Senate Democrats vowed Sunday to press ahead with legislation on pulling US troops from Iraq, despite a major defeat last week in their efforts to pass a bill.
"After May 1 of next year, all American troops should be out of there except those dealing with counterterrorism, training Iraqis and protecting our assets," top Senate Democrat Harry Reid told CBS television on Sunday.
"Academics and military people say Iraq is in chaos right now," he continued.
Liberal Democratic Sen. Russ Feingold said Sunday he wants Congress to censure President Bush for his management of the Iraq war and his "assault" against the Constitution.
But Feingold's own party leader in the Senate showed little interest in the idea. An attempt in 2006 by Feingold to censure Bush over the warrantless spying program attracted only three co-sponsors.
Feingold, a prominent war critic, said he soon plans to offer two censure resolutions — measures that would amount to a formal condemnation of the Republican president.
Senate Republicans are growing increasingly nervous defending the war in Iraq, and Democrats more confident in their attempts to end it.
More than a year before the 2008 elections, it is a political role reversal that bodes ill for President Bush's war strategy, not to mention his recent statement that Congress' role should merely be "funding the troops."
Sen. Mitch McConnell of Kentucky, the Republican leader, made that clear Friday when he dismissed any suggestion that it could be November before a verdict is possible on the effects of the administration's current troop increase.
"September is the month we're looking at," he said unequivocally.
By now you'd think the lackluster Democratic leadership of Congress would have learned. They may have a majority in the House and Senate but they don't have either the power or the legislative savvy to defeat the despotic rule of President George W. Bush or his GOP lemmings on the Hill.
This point became all too clear Wednesday as the Republican minority defeated yet another grandstanding attempt by the Democratic majority to change the course of Bush's failed Iraq war.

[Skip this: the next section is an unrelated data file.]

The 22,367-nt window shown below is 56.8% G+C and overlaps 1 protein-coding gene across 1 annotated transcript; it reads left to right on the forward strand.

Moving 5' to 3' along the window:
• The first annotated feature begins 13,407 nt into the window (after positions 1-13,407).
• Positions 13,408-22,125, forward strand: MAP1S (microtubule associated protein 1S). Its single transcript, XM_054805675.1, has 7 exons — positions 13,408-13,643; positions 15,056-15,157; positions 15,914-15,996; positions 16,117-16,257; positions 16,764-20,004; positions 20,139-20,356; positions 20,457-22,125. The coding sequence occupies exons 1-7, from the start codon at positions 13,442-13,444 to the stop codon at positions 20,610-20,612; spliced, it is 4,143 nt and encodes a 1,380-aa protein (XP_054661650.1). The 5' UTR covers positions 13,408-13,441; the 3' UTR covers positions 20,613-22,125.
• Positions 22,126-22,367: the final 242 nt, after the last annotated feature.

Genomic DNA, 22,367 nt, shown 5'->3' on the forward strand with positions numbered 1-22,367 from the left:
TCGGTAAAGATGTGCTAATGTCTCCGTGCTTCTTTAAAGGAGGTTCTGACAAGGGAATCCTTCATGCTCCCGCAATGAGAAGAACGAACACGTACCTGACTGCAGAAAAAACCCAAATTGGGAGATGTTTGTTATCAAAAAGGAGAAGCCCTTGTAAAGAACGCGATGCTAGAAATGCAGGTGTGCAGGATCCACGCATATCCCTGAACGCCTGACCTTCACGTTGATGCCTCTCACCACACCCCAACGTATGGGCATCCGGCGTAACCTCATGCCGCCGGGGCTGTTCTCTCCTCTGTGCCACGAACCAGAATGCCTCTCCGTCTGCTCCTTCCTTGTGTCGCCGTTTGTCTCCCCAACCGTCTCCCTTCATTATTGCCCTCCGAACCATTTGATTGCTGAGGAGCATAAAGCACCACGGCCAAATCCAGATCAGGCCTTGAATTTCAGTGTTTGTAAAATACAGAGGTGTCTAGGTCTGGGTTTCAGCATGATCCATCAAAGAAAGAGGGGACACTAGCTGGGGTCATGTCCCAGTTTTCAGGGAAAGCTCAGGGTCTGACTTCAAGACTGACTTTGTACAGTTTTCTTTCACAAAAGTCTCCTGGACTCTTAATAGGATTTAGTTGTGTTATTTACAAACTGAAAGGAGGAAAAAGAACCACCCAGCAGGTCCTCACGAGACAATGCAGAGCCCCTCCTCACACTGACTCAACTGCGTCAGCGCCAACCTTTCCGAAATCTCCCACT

The all-night debate, staged by Democrats to showcase "the importance of the issue," lumbered to a sleep-deprived halt as Democrats fell eight votes short of the 60 needed to even get a vote on whether or not to pull troops out of Iraq.
Senate Democrats staged an all-night debate on the Iraq war in a dramatic attempt to wear down Republicans who refuse to vote to begin to bring troops home by fall.
Republicans responded with a yawn — agreeing to stay around and respond to any votes that might be scheduled around-the-clock but remaining steadfast in their opposition to the Democrats' anti-war legislation.
"This is nonsense," said Sen. Ted Stevens, R-Alaska.
Added Sen. Tom Coburn, R-Okla., of his Democratic colleagues: "I bet I can stay up longer than they can."
Sen. David Vitter on Monday denied having relationships with New Orleans prostitutes, a week after admitting links to a Washington escort service that federal prosecutors allege was a prostitution ring.
Vitter emerged from a week of seclusion by appearing at a news conference in suburban Metairie while holding hands with his wife, Wendy. He denied the New Orleans prostitution allegations and offered no indication that he would resign. He said he planned to fly Monday night to Washington to resume work in the Senate.
Republicans dismissed as political theater a Democratic plan for an all-night session of the Senate to debate President Bush's military strategy in Iraq amid bipartisan proposals to redeploy U.S. troops.
The round-the-clock debate Tuesday night through Wednesday morning was intended as a way of pressuring Republican senators as well as Bush to act sooner rather than later on a change of course in Iraq.
"How many sleepless nights have our soldiers and their families had?" Sen. Dick Durbin, No. 2 in the Democratic leadership, said Monday.
The thin veneer of civility that masks opposing views on Iraq between Senators vanished Sunday in an angry exchange of words between Democrat James Webb and Republican Lindsey Graham.
In many ways, the heated exchange between the two symbolized the voter anger over President George W. Bush's war. Like Vietnam, the Iraq conflict has divided America, destroyed friendships and strained relationships.
Louisiana Sen. David Vitter will probably emerge from seclusion soon and return to Washington to fight for his political career, a colleague of the first-term Republican said Friday.
When Vitter does, he is sure to be confronted with his past remarks about the sanctity of marriage, the importance of fidelity and the need for high ethical standards among office holders.
Two top Republicans cast aside President Bush's pleas for patience on Iraq Friday and proposed legislation demanding a new strategy by mid-October to restrict the mission of U.S. troops.
The proposal, by veteran GOP Sens. John Warner of Virginia and Richard Lugar of Indiana, came as the Pentagon conceded that a decreasing number of Iraqi battalions are able to operate on their own.
"American military and diplomatic strategy in Iraq must adjust to the reality that sectarian factionalism is not likely to abate anytime soon and probably cannot be controlled from the top," the Warner-Lugar proposal states.